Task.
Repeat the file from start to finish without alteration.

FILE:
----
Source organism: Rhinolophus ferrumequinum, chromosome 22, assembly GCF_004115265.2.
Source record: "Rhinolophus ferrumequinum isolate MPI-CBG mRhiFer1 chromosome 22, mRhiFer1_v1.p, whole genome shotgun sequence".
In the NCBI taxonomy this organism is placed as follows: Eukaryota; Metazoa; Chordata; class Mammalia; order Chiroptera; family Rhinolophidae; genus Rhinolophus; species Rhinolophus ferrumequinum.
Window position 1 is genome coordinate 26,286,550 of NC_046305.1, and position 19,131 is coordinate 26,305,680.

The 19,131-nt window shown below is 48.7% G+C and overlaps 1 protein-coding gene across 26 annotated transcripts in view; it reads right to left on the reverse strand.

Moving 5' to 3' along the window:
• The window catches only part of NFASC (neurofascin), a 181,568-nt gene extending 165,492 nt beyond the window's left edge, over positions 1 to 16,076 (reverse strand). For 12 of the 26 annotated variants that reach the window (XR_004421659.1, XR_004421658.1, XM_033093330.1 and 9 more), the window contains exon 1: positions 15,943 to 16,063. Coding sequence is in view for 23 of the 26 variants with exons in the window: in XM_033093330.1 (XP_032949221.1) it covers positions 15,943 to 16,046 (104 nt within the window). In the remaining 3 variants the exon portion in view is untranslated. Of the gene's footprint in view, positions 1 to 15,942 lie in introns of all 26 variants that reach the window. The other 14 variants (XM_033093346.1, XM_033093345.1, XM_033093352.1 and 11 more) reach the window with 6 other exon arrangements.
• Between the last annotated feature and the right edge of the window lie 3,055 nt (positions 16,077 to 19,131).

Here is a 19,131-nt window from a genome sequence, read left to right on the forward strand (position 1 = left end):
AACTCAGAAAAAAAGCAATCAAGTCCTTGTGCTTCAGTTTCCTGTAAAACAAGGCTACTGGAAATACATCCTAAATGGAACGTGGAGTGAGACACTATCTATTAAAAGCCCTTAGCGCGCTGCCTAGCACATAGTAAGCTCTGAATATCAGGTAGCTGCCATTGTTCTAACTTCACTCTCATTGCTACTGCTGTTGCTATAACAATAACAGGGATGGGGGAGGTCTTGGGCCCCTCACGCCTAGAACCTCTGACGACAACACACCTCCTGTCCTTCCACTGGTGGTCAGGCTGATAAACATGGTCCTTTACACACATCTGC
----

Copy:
Source organism: Rhinolophus ferrumequinum, chromosome 22, assembly GCF_004115265.2.
Source record: "Rhinolophus ferrumequinum isolate MPI-CBG mRhiFer1 chromosome 22, mRhiFer1_v1.p, whole genome shotgun sequence".
In the NCBI taxonomy this organism is placed as follows: Eukaryota; Metazoa; Chordata; class Mammalia; order Chiroptera; family Rhinolophidae; genus Rhinolophus; species Rhinolophus ferrumequinum.
Window position 1 is genome coordinate 26,286,550 of NC_046305.1, and position 19,131 is coordinate 26,305,680.

The 19,131-nt window shown below is 48.7% G+C and overlaps 1 protein-coding gene across 26 annotated transcripts in view; it reads right to left on the reverse strand.

Moving 5' to 3' along the window:
• The window catches only part of NFASC (neurofascin), a 181,568-nt gene extending 165,492 nt beyond the window's left edge, over positions 1 to 16,076 (reverse strand). For 12 of the 26 annotated variants that reach the window (XR_004421659.1, XR_004421658.1, XM_033093330.1 and 9 more), the window contains exon 1: positions 15,943 to 16,063. Coding sequence is in view for 23 of the 26 variants with exons in the window: in XM_033093330.1 (XP_032949221.1) it covers positions 15,943 to 16,046 (104 nt within the window). In the remaining 3 variants the exon portion in view is untranslated. Of the gene's footprint in view, positions 1 to 15,942 lie in introns of all 26 variants that reach the window. The other 14 variants (XM_033093346.1, XM_033093345.1, XM_033093352.1 and 11 more) reach the window with 6 other exon arrangements.
• Between the last annotated feature and the right edge of the window lie 3,055 nt (positions 16,077 to 19,131).

Here is a 19,131-nt window from a genome sequence, read left to right on the forward strand (position 1 = left end):
AACTCAGAAAAAAAGCAATCAAGTCCTTGTGCTTCAGTTTCCTGTAAAACAAGGCTACTGGAAATACATCCTAAATGGAACGTGGAGTGAGACACTATCTATTAAAAGCCCTTAGCGCGCTGCCTAGCACATAGTAAGCTCTGAATATCAGGTAGCTGCCATTGTTCTAACTTCACTCTCATTGCTACTGCTGTTGCTATAACAATAACAGGGATGGGGGAGGTCTTGGGCCCCTCACGCCTAGAACCTCTGACGACAACACACCTCCTGTCCTTCCACTGGTGGTCAGGCTGATAAACATGGTCCTTTACACACATCTGC